Vanaski: Obama not alone in our love of selfies — even at funerals
Looking recently at some old family photos of a Disney World vacation, I saw shots of my brother and me posing shyly with Mickey Mouse, the two of us on a carousel and others with the whole family just hanging out.
They seemed weird. Like they were missing something.
Then I realized what it was: The person taking the photo was not in the shot, holding the camera at arm's length.
What can I say? That was the 1980s for you.
Today you can see a giant rubber duck floating near The Point, and the coolest thing about the photo is that your face is in the picture, too.
Even the president of the United States isn't immune to the mysterious lure of the selfie. At a memorial service for Nelson Mandela this week, Obama was photographed participating in a selfie with British Prime Minister David Cameron and his Danish counterpart, Helle Thorning-Schmidt.
The photos show Obama and Schmidt working together to steady a smartphone as the president's wife sat beside him, looking … somewhat irritated. (Those cellphones are heavy, am I right?)
Later photos show that she eventually traded seats with the president, which reminds me of grade school, when my teacher would separate the troublemakers by having one of them sit beside her. Not that I had any personal experience with that.
It's worth noting that Roberto Schmidt, the Agence-France Press photographer who snapped the image, said that the mood of the entire ceremony at that moment was celebratory, which is something you can't see in the photo. Schmidt said he believes the selfie was a show of high-level politicians just acting like average people.
So this tells us Obama is not unlike most of the rest of the population, especially those who are too young to vote.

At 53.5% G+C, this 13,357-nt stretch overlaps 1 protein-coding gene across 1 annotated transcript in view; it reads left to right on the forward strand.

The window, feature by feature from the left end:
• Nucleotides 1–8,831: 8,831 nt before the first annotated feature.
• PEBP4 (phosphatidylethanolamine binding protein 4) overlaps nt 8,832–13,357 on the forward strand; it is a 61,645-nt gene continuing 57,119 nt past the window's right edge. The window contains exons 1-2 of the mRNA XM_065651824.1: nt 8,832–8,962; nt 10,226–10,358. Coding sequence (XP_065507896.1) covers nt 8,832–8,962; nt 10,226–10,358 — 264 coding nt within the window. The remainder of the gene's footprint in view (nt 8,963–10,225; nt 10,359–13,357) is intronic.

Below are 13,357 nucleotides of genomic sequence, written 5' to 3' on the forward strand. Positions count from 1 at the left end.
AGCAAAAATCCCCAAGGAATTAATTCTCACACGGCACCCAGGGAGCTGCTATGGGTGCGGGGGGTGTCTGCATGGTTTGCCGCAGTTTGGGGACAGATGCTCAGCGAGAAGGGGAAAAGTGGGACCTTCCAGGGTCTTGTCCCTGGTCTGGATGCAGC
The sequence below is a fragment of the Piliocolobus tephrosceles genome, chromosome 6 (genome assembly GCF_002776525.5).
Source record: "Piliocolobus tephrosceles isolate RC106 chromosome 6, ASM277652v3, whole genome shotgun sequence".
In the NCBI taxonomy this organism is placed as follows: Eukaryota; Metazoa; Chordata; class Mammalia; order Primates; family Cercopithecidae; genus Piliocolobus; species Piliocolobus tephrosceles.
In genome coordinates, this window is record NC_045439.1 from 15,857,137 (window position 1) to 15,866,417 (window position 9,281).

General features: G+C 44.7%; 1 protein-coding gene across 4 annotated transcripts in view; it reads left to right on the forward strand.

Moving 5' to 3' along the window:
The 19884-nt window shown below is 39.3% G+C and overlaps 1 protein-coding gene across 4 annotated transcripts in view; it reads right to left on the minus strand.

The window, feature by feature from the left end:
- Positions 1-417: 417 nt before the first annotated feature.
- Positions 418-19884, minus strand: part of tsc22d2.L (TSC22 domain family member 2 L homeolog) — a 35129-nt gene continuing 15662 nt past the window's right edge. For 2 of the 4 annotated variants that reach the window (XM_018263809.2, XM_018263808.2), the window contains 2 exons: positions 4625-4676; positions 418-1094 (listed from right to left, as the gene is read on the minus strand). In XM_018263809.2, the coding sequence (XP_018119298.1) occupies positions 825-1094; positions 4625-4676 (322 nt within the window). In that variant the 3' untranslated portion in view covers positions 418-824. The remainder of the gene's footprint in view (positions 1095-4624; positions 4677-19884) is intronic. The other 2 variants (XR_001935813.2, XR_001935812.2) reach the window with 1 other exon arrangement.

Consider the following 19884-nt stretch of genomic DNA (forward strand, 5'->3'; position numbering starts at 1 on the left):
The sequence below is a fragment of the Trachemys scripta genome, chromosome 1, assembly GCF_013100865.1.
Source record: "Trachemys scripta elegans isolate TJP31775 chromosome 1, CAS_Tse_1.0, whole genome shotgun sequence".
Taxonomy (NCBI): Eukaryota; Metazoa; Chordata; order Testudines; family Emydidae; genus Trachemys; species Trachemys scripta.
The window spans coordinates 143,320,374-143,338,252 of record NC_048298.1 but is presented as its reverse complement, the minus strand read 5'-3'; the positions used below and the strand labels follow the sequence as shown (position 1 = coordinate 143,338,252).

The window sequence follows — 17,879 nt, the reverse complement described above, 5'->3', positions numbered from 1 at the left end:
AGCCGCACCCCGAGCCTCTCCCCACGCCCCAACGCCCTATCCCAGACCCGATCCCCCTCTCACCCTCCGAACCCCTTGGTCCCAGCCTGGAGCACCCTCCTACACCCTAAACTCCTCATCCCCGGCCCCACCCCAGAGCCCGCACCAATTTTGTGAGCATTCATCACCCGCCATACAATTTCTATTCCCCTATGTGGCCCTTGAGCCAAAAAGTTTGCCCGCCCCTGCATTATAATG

Now do me a favor: Use your favorite search engine and do an image search for “funeral selfies.” Go ahead. I'll wait. Did you see those kids with mock frowny-faces? Or the ones with girls making pouty lips to the camera? How about that guy who is holding up the peace sign with his dead relative laid out in the background? Remember when people used to just bring home the program or a prayer card from a person's funeral?
What does it say about us when we go to a memorial service for one of the finest human beings ever and people — including the president and leaders of two other nations — mark the moment by taking self-portraits? Why do we have to insert ourselves into every event?
I think it's because we're incredibly self-absorbed. I asked Matthew Donahue, lecturer in the pop culture department at Bowling Green State University. He is a bit more charitable and understanding.
“It speaks to the 21st-century, technological-dominated society we live in,” he explained. “It's another way for people to document their lives.” Donahue said it is the wide public access to smartphones that make selfies so much more prevalent.
Photographs have been used to record historic events for a long time, I argued, so how is it not self-absorbed to take a picture of yourself by yourself?
“But it's being uploaded to the Internet so potential millions of people can see it,” Donahue replied, arguing that it is actually a form of sharing yourself.
Or it could mean that we love ourselves.
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